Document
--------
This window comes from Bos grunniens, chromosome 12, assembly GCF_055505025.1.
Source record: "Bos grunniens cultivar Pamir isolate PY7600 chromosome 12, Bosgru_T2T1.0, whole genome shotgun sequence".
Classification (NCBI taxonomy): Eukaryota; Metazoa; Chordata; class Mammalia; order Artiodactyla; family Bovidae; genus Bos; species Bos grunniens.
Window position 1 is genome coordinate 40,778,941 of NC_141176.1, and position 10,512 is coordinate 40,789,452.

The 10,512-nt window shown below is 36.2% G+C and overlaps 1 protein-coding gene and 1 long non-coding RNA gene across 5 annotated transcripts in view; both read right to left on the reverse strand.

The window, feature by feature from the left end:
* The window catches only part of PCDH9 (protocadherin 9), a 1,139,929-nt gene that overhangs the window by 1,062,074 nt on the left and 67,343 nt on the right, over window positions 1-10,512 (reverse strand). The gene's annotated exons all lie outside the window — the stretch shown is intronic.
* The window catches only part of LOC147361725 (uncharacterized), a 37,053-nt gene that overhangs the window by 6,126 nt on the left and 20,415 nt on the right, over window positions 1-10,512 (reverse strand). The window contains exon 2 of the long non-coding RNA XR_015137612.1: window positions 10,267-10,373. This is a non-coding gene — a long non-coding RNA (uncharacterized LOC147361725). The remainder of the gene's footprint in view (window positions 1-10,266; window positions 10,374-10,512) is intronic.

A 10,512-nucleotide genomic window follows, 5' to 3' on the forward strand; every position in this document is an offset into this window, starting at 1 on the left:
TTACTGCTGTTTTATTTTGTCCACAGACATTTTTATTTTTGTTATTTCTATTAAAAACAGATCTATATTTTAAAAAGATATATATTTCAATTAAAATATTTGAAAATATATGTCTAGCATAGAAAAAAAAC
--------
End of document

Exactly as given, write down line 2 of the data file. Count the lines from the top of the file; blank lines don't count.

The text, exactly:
Source record: "Bos grunniens cultivar Pamir isolate PY7600 chromosome 12, Bosgru_T2T1.0, whole genome shotgun sequence".